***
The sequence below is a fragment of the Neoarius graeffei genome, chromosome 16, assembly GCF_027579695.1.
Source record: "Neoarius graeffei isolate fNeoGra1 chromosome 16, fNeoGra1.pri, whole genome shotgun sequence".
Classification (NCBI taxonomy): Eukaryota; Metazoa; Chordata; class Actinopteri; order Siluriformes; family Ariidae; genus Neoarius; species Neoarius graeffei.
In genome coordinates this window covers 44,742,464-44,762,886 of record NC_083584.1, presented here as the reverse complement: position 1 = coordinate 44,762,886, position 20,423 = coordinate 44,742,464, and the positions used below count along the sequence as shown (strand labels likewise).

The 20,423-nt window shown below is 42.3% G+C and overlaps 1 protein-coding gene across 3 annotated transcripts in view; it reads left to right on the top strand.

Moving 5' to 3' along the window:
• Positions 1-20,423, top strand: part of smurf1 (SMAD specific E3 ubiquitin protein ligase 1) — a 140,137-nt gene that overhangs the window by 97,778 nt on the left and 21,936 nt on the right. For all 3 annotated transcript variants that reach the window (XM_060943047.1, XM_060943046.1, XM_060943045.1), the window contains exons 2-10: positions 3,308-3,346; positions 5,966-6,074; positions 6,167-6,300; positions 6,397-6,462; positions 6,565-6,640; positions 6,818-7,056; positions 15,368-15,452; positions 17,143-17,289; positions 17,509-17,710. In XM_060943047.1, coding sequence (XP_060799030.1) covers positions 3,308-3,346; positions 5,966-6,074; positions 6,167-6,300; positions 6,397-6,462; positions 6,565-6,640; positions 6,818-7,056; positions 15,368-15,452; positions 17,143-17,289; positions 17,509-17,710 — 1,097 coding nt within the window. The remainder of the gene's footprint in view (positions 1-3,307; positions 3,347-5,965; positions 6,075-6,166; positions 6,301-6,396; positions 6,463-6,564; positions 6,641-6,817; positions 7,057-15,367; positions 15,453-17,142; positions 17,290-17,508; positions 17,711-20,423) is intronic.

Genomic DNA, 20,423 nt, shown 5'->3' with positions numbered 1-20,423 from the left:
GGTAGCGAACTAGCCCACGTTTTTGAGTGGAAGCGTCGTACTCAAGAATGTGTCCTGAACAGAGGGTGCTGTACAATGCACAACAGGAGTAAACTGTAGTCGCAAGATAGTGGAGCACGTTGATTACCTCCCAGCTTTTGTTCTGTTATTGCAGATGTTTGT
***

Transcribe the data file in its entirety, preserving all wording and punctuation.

The sequence below is a fragment of the Neoarius graeffei genome, chromosome 16, assembly GCF_027579695.1.
Source record: "Neoarius graeffei isolate fNeoGra1 chromosome 16, fNeoGra1.pri, whole genome shotgun sequence".
Classification (NCBI taxonomy): Eukaryota; Metazoa; Chordata; class Actinopteri; order Siluriformes; family Ariidae; genus Neoarius; species Neoarius graeffei.
In genome coordinates this window covers 44,742,464-44,762,886 of record NC_083584.1, presented here as the reverse complement: position 1 = coordinate 44,762,886, position 20,423 = coordinate 44,742,464, and the positions used below count along the sequence as shown (strand labels likewise).

The 20,423-nt window shown below is 42.3% G+C and overlaps 1 protein-coding gene across 3 annotated transcripts in view; it reads left to right on the top strand.

Moving 5' to 3' along the window:
• Positions 1-20,423, top strand: part of smurf1 (SMAD specific E3 ubiquitin protein ligase 1) — a 140,137-nt gene that overhangs the window by 97,778 nt on the left and 21,936 nt on the right. For all 3 annotated transcript variants that reach the window (XM_060943047.1, XM_060943046.1, XM_060943045.1), the window contains exons 2-10: positions 3,308-3,346; positions 5,966-6,074; positions 6,167-6,300; positions 6,397-6,462; positions 6,565-6,640; positions 6,818-7,056; positions 15,368-15,452; positions 17,143-17,289; positions 17,509-17,710. In XM_060943047.1, coding sequence (XP_060799030.1) covers positions 3,308-3,346; positions 5,966-6,074; positions 6,167-6,300; positions 6,397-6,462; positions 6,565-6,640; positions 6,818-7,056; positions 15,368-15,452; positions 17,143-17,289; positions 17,509-17,710 — 1,097 coding nt within the window. The remainder of the gene's footprint in view (positions 1-3,307; positions 3,347-5,965; positions 6,075-6,166; positions 6,301-6,396; positions 6,463-6,564; positions 6,641-6,817; positions 7,057-15,367; positions 15,453-17,142; positions 17,290-17,508; positions 17,711-20,423) is intronic.

Genomic DNA, 20,423 nt, shown 5'->3' with positions numbered 1-20,423 from the left:
GGTAGCGAACTAGCCCACGTTTTTGAGTGGAAGCGTCGTACTCAAGAATGTGTCCTGAACAGAGGGTGCTGTACAATGCACAACAGGAGTAAACTGTAGTCGCAAGATAGTGGAGCACGTTGATTACCTCCCAGCTTTTGTTCTGTTATTGCAGATGTTTGT